14 EU countries team up to gain larger share of global semiconductor market

Posted on Thursday, Dec 10 2020 @ 13:36 CET by Thomas De Maesschalck
EU
Despite being the world's largest trading block, the European Union has totally missed the digital technology train. Compared with the US and Asia, Europe doesn't have a large presence in the semiconductor market nor does it have massive Internet giants. As things stand right now, European companies hold just 10 percent of the $530 billion global semiconductor market.

In an effort to rectify this situation, a number of European countries have teamed up to reduce dependency on foreign countries. The joint declaration is open to all of the EU's 27 member states, but so far only Germany, France, Greece, Belgium, Estonia, Spain, Italy, Croatia, the Netherlands, Malta, Portugal, Slovenia, Finland, and Romania have signed up.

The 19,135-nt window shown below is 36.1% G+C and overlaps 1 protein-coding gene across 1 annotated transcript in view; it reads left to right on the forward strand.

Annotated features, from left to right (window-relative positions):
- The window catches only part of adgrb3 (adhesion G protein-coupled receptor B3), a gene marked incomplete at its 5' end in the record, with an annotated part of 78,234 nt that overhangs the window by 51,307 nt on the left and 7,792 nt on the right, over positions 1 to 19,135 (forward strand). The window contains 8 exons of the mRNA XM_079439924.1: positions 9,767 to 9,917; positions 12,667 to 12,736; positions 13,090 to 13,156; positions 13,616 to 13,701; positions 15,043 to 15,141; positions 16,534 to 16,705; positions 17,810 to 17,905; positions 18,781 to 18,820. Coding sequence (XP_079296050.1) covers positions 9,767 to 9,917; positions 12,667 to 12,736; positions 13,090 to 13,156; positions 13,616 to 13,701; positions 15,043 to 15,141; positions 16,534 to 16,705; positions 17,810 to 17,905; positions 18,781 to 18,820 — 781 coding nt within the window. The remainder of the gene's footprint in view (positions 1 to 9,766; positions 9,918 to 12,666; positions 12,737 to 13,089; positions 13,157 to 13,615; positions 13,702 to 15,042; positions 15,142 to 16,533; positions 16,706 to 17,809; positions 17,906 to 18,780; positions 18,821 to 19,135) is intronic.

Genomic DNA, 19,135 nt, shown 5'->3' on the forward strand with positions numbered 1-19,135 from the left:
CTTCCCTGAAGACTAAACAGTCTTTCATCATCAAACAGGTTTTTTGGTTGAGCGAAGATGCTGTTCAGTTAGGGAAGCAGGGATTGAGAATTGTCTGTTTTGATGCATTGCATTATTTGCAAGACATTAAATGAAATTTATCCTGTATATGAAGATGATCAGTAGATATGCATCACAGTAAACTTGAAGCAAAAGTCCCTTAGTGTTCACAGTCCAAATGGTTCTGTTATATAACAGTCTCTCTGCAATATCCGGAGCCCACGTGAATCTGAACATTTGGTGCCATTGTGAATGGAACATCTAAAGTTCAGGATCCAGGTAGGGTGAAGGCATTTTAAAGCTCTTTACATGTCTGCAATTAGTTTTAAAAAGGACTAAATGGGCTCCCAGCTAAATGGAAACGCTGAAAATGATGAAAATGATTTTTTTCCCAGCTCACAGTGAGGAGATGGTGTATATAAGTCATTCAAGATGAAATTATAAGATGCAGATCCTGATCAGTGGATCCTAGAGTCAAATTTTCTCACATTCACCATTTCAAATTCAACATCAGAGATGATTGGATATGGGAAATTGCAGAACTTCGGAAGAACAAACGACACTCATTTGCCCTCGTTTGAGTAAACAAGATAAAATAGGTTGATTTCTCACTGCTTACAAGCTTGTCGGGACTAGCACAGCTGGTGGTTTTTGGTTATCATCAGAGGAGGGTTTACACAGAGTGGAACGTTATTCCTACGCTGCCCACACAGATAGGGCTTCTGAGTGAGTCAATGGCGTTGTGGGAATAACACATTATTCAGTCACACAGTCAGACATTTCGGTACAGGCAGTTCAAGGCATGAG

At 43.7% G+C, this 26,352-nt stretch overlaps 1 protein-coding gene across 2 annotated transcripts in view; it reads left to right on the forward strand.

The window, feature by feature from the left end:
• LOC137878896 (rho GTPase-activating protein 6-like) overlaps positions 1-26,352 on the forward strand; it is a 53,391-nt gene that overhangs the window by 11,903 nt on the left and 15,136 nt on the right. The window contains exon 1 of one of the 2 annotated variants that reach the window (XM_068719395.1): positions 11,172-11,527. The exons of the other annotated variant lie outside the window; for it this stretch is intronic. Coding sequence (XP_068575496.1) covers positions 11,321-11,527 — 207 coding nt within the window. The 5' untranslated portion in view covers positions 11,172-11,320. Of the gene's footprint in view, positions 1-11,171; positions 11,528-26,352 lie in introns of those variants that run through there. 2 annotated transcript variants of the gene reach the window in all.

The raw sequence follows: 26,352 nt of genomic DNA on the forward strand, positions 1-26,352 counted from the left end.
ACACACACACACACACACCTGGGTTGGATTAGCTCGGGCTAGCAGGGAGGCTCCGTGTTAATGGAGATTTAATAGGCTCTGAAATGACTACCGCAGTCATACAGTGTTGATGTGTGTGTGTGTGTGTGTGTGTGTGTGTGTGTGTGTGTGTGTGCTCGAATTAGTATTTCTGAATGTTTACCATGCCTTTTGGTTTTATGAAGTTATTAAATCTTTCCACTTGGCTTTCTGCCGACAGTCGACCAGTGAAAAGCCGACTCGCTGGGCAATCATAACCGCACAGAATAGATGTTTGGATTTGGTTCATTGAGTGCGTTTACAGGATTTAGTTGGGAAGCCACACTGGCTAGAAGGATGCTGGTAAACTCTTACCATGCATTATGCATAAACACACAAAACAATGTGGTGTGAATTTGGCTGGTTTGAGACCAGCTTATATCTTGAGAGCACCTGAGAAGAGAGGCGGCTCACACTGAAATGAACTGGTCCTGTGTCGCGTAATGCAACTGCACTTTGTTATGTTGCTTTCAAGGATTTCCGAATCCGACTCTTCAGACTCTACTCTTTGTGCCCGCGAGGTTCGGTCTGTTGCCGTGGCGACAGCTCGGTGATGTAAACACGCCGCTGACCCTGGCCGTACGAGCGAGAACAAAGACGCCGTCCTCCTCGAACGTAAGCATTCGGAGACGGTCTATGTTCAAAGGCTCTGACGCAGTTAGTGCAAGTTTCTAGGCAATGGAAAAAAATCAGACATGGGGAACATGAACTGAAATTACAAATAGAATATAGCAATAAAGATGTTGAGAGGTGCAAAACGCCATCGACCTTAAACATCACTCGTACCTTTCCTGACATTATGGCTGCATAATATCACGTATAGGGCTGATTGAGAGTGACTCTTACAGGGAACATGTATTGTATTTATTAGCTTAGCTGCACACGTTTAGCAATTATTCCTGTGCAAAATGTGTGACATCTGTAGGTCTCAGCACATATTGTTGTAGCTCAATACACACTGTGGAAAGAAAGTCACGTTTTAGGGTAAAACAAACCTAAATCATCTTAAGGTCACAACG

The semiconductor initiative has a target of 2025 or boosting the EU's semiconductor manufaturing capabilities and to fuel development of faster and more energy-efficient processors. The money for this new push will come from EU and national COVID-19 pandemic recovery funds.
The coronavirus pandemic and current geopolitical tensions have also highlighted the dangers of having to import crucial items. And the EU relies on other parts of the world for most of its data processing and electronic communications chips.

“Europe has all it takes to diversify and reduce critical dependencies, while remaining open,” said Thierry Breton, the EU’s internal market commissioner. “We will therefore need to set ambitious plans, from design of chips to advanced manufacturing progressing towards 2nm nodes, with the aim of differentiating and leading on our most important value chains.”
Fortune has more details over here.


About the Author

Thomas De Maesschalck

Thomas has been messing with computer since early childhood and firmly believes the Internet is the best thing since sliced bread. Enjoys playing with new tech, is fascinated by science, and passionate about financial markets. When not behind a computer, he can be found with running shoes on or lifting heavy weights in the weight room.



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